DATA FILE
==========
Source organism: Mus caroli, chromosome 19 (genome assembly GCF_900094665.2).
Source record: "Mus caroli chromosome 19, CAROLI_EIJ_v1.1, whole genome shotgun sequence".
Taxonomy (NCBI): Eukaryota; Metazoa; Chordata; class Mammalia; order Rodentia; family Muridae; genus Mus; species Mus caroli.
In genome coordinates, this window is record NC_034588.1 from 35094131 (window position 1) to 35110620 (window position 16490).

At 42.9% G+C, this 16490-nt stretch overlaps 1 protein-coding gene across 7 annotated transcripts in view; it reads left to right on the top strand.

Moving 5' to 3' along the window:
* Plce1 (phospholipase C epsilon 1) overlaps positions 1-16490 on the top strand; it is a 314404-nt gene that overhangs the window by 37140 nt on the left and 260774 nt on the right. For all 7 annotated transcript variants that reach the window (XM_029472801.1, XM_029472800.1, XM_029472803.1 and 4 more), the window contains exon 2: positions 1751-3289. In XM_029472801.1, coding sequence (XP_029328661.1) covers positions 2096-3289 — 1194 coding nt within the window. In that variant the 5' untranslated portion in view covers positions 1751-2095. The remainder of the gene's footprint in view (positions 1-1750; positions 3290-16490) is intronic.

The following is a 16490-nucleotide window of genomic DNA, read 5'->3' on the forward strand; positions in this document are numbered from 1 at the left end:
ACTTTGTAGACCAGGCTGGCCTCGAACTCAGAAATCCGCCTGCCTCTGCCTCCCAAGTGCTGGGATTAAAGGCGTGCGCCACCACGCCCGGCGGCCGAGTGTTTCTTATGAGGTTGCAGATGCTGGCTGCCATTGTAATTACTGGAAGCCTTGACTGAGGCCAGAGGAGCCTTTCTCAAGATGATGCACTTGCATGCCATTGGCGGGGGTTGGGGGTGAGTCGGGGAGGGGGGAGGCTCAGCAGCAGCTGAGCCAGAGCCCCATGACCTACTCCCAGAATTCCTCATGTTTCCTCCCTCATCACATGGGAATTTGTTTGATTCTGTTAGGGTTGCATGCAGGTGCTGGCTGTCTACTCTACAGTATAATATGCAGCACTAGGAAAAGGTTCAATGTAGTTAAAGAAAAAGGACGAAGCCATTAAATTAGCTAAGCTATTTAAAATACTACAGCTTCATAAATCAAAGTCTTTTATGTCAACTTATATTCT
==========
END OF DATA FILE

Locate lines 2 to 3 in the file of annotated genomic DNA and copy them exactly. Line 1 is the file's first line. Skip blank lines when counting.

Source record: "Mus caroli chromosome 19, CAROLI_EIJ_v1.1, whole genome shotgun sequence".
Taxonomy (NCBI): Eukaryota; Metazoa; Chordata; class Mammalia; order Rodentia; family Muridae; genus Mus; species Mus caroli.